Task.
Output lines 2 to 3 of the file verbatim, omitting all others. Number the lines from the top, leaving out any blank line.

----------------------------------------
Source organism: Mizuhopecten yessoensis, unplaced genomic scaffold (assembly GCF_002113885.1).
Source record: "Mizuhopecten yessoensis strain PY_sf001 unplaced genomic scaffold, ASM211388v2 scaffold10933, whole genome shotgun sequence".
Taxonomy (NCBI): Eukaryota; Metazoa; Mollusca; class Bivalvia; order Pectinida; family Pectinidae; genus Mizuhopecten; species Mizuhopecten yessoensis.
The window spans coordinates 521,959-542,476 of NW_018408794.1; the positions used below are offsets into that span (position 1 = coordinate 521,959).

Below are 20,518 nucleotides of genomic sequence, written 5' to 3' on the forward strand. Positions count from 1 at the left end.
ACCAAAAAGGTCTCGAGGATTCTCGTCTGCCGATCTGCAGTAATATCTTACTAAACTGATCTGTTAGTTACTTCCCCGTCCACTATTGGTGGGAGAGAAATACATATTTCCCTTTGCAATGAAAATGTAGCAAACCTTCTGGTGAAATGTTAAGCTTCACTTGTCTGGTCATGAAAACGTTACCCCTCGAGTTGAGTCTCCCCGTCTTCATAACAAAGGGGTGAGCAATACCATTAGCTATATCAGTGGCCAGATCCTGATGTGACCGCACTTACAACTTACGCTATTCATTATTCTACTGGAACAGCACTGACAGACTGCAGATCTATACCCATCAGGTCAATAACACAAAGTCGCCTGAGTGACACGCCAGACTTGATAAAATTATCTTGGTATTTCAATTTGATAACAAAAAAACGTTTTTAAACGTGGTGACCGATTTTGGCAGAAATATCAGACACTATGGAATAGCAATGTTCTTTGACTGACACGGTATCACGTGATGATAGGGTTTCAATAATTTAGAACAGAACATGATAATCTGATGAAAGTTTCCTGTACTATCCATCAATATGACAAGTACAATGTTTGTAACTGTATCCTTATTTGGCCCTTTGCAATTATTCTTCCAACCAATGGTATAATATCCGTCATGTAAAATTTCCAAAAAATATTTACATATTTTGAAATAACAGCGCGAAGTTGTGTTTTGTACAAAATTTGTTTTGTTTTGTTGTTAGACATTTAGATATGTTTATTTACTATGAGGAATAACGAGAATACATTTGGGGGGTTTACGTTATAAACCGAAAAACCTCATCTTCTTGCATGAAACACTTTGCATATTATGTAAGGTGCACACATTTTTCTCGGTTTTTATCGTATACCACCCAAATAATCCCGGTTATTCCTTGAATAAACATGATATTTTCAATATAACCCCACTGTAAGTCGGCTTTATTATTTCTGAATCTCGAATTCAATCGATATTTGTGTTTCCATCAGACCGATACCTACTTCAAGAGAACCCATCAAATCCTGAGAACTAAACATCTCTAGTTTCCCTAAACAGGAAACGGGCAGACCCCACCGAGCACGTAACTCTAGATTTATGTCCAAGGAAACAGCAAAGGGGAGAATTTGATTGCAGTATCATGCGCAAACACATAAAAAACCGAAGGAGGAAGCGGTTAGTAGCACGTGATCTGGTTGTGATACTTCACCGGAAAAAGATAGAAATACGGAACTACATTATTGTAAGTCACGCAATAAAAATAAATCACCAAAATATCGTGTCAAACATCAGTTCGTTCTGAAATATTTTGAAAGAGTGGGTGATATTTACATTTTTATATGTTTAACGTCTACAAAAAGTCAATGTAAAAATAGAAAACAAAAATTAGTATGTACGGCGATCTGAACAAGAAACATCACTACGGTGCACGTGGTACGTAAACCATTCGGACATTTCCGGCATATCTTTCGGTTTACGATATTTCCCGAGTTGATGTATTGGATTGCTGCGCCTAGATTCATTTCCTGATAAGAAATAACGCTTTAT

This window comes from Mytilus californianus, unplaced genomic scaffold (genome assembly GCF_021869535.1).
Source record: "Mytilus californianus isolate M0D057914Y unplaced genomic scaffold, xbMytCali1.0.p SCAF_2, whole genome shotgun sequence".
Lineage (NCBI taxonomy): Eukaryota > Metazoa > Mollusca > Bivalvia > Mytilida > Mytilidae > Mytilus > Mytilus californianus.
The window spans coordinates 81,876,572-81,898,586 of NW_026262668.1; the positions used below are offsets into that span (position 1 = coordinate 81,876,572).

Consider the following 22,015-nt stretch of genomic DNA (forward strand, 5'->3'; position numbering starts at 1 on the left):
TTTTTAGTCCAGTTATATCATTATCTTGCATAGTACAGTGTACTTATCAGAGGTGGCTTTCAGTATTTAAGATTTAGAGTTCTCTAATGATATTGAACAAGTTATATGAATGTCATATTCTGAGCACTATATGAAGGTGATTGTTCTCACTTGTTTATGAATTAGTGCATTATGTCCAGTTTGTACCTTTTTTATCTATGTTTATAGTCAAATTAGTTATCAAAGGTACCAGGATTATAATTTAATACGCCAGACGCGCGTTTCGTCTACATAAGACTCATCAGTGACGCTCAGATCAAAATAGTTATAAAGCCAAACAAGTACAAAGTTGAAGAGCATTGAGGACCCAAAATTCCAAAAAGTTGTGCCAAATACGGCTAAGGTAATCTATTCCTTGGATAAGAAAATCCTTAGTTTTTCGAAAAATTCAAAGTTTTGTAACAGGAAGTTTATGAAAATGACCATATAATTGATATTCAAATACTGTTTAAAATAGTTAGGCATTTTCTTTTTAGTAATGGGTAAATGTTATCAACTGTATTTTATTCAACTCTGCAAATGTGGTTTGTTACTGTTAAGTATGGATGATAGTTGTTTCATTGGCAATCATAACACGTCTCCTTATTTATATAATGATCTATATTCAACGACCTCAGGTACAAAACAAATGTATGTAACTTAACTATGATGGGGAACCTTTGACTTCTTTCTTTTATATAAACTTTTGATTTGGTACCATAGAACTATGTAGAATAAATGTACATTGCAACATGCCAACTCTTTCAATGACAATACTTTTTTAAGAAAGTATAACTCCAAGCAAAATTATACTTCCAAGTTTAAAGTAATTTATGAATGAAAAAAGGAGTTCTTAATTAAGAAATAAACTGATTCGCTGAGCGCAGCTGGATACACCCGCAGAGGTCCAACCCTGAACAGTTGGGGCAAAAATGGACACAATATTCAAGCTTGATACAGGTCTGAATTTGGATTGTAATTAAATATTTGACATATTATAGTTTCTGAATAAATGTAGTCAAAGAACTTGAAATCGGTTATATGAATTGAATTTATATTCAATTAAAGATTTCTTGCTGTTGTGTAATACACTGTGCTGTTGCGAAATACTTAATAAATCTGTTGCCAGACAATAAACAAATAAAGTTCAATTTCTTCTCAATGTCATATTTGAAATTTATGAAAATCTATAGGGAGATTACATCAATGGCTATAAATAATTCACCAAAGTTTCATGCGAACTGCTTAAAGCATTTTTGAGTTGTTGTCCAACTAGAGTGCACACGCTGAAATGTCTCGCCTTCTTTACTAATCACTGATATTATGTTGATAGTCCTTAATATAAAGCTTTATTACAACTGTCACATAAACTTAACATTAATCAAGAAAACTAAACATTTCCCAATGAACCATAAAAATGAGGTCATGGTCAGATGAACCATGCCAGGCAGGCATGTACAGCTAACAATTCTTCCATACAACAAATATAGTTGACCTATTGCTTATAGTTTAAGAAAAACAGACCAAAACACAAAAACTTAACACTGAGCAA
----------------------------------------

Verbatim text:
Source record: "Mizuhopecten yessoensis strain PY_sf001 unplaced genomic scaffold, ASM211388v2 scaffold10933, whole genome shotgun sequence".
Taxonomy (NCBI): Eukaryota; Metazoa; Mollusca; class Bivalvia; order Pectinida; family Pectinidae; genus Mizuhopecten; species Mizuhopecten yessoensis.